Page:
Magazine article History Today

The Man with the Poison Pen

Magazine article History Today

The Man with the Poison Pen

Article excerpt

NOT ALL CARTOONS ARE FUNNY. They can also be witty, satirical, grotesque, obscene and vicious without being comic. And in the case of political cartoons in wartime they are often deliberately designed to inflame public opinion against an enemy--a powerful weapon in the armoury of propaganda departments on both sides of a conflict. This was particularly true during the First World War and one of the most famous artists specializing in so-called 'hate' cartoons during this period was the Dutchman Louis Raemaekers (1869-1956). Raemaekers' work was so provocative that Kaiser Wilhelm offered to pay 12,000 Dutch guilders to whoever captured him (dead or alive). He was even prosecuted by his own government for jeopardizing Holland's neutrality and British prime minister Lloyd George was so impressed by his drawings that he sent him to the US to convince the Americans to enter the war.

Louis Raemaekers was born on April 6th, 1869, in Roermond, in the province of Limburg in the south of Holland and close to the borders with Belgium and Germany. He was the son of Josephus Christianus Hubertus Raemaekers, a local Dutch printer and publisher; his mother, Margaretha Amalia Michels was German. After studying fine art in Amsterdam (under W.B.G. Molkenboer and later J.R. de Kruyff), in the Brussels studio of Ernest Blanc-Garin and in Paris, he began work as an art teacher whilst also painting pastoral landscapes and illustrating children's books.

From 1906 to 1909 he produced weekly drawings for the Algemeen Handelsblad (Amsterdam) in a style influenced at first by Alexandre Steinlen and the French artist/cartoonist Jean-Louis Forain, and later moved to De Telegraaf. In 1912, having already published a collection of drawings of politicians ('The Gentlemen in The Hague', 1910), he began to concentrate on political cartoons and caricature, usually drawn in charcoal and often containing a religious element (he was a devout Catholic).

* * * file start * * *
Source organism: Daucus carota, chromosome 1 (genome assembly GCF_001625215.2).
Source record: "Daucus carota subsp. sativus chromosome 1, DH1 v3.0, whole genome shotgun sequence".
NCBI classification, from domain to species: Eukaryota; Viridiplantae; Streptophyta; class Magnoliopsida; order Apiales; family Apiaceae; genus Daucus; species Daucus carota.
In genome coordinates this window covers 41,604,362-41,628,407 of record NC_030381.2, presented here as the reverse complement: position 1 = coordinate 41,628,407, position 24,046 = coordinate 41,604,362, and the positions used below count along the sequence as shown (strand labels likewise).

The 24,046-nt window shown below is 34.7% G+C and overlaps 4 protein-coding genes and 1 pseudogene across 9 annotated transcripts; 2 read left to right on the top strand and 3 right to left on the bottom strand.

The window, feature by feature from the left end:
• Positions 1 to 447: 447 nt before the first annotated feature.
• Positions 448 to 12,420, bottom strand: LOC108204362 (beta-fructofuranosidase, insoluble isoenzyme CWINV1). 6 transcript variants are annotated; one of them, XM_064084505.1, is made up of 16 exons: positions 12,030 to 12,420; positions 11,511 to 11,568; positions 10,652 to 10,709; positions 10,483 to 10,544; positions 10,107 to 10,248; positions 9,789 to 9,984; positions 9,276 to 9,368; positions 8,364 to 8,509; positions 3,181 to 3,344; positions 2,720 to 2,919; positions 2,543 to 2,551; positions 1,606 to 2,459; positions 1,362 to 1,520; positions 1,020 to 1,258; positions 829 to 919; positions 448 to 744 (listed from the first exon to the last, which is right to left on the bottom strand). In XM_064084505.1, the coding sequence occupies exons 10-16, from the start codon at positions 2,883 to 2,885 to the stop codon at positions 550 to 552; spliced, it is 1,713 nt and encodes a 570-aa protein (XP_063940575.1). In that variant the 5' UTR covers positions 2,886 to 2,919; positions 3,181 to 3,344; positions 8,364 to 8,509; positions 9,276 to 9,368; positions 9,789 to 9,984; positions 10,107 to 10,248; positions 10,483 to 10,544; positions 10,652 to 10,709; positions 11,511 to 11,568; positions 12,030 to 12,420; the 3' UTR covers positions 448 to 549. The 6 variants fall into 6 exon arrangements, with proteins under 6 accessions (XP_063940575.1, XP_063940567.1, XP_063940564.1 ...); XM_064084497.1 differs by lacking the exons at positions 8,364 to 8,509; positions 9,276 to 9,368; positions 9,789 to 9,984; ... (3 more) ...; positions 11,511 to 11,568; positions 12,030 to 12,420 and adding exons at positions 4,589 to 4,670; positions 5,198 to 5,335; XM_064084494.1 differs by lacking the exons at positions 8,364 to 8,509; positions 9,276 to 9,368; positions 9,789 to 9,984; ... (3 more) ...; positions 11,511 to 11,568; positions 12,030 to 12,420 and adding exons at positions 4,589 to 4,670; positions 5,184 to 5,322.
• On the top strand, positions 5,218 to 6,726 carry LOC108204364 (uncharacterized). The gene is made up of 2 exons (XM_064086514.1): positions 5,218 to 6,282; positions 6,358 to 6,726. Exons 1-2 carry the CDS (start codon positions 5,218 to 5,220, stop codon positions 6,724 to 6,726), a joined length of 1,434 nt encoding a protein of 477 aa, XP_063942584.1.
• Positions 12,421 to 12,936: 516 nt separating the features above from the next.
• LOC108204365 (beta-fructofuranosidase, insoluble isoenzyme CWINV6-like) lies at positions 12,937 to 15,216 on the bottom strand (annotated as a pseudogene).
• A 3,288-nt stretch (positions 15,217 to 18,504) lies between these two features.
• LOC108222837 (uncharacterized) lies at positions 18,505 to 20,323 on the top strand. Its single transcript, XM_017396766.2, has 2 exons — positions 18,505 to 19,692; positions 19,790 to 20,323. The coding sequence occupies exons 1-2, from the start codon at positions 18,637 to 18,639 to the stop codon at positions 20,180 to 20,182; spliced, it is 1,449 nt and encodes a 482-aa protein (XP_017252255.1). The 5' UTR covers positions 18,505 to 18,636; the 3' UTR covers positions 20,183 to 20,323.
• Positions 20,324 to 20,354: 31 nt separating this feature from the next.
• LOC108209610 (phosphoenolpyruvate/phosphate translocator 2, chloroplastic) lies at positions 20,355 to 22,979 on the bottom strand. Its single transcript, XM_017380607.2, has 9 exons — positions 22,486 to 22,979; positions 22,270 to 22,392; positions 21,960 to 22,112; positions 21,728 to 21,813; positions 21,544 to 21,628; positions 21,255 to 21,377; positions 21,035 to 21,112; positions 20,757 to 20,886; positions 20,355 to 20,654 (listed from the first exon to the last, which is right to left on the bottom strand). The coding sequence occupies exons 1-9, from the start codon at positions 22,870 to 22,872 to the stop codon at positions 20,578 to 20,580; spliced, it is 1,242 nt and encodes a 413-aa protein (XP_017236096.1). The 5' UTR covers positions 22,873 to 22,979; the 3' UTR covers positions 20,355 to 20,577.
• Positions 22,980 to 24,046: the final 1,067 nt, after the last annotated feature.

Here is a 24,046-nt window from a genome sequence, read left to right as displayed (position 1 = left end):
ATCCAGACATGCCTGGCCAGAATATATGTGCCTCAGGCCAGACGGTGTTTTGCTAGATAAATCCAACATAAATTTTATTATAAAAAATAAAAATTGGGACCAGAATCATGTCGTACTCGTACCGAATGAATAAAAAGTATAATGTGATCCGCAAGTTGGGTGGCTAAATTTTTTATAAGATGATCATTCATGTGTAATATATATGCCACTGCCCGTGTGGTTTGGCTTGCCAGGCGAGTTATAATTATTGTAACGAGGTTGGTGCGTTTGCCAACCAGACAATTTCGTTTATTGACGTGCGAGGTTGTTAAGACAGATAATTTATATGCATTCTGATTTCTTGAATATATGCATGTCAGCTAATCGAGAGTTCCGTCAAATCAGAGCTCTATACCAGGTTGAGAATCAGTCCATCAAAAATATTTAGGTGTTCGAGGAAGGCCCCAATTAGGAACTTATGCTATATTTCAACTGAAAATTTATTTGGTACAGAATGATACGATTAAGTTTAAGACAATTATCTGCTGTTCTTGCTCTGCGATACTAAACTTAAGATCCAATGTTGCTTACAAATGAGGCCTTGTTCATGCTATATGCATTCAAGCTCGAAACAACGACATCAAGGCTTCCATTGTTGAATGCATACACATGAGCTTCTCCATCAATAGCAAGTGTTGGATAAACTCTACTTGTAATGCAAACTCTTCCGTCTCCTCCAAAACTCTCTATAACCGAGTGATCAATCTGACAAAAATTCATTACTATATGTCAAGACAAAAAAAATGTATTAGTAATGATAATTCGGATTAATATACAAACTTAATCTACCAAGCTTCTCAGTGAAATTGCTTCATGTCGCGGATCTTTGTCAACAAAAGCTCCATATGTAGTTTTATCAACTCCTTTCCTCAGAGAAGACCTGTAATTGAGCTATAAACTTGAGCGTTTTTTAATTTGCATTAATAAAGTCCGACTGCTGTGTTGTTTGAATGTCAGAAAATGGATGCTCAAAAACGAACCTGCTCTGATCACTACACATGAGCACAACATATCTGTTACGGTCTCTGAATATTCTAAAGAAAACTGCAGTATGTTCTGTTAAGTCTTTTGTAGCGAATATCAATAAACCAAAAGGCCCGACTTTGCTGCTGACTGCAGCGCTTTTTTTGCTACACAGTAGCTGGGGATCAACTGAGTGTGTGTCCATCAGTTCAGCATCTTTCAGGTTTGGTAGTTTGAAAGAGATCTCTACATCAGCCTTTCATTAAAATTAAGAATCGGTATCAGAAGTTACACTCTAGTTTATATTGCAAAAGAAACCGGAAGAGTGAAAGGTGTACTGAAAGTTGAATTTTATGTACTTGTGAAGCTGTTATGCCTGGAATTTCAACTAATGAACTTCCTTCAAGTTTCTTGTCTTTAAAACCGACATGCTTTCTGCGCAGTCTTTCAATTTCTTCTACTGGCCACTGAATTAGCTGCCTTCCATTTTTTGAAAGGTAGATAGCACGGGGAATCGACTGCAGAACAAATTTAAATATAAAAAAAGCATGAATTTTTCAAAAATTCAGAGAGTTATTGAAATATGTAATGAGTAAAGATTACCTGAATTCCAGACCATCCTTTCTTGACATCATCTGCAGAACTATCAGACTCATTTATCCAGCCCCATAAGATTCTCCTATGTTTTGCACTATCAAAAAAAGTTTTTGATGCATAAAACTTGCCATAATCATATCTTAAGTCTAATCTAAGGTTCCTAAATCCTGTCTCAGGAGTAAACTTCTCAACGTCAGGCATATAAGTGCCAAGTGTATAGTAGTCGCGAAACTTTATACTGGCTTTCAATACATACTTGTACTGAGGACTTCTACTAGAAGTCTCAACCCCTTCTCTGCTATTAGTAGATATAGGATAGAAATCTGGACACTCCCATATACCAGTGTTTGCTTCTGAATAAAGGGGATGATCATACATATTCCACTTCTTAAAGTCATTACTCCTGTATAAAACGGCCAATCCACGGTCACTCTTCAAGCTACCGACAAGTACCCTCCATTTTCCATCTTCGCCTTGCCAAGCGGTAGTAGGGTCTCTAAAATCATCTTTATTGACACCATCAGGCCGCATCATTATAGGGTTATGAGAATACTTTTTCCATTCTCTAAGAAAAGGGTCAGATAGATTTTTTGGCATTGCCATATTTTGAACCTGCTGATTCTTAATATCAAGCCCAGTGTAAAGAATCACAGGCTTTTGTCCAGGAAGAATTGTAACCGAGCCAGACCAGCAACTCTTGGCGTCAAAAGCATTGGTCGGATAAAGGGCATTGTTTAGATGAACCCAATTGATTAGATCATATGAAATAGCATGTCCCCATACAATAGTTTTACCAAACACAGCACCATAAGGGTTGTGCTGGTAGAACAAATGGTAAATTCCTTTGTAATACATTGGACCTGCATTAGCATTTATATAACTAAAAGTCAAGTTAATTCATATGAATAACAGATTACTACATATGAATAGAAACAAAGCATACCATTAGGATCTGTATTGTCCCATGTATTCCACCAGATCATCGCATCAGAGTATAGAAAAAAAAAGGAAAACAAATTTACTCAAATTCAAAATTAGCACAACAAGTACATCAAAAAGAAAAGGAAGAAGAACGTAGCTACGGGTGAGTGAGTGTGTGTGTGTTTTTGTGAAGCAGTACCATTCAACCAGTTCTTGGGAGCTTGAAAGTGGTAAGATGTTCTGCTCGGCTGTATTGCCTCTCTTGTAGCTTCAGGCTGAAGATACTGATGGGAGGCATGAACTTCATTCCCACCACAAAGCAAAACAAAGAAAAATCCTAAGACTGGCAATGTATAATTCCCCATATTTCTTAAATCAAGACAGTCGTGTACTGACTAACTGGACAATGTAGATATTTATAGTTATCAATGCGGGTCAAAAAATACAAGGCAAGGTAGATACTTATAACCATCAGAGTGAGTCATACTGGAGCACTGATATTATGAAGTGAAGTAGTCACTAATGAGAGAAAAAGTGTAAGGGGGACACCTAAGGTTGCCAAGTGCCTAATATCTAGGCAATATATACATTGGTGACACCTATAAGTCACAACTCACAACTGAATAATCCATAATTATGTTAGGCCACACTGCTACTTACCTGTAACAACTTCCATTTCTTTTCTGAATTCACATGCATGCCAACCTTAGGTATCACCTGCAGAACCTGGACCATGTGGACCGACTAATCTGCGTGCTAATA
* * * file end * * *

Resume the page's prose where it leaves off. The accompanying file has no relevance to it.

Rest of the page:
When war broke out in August 1914, Raemaekers was deeply affected by reports of German atrocities committed during the opening campaigns. It was alleged that Belgian civilians were being deliberately terrorized in order to deter any resistance, so that the German Army could speed through to France and defeat the western Allies before Russia could invade from the east. So incensed was Raemaekers by these tales of rape, pillage and wanton destruction that he began to draw the first of nearly 1,000 gruesome wartime cartoons attacking the Central Powers. Interviewed in 1917 he said:

   It has been my one aim since the breaking out
   of the war to accentuate the brutish character
   of the Germans. The brute is in them and I
   have tried to bring it out, but try as hard as I
   can I cannot depict it strong enough. I cannot
   make my pictures as brutish as the actual truth.

In one particularly gory colour cartoon from 1916, 'The Zeppelin Raider', the Kaiser is shown wiping the blood from the blade of a knife with which he has just slit the throats of four young children sleeping in a single bed. Commenting on this drawing, the popular novelist Henry de Vere Stacpoole (author of The Blue Lagoon) said:

   Had these bloody cartoons of Raemaekers'
   been published in the spring of 1914 the artist
   would have been considered a maniac. But in
   the spring of 1916 we know him to be a man
   portraying the truth, giving us the doings of the
   German emperor and his satellites in coloured
   pictures, and a very mild interpretation of them
   at that. … 
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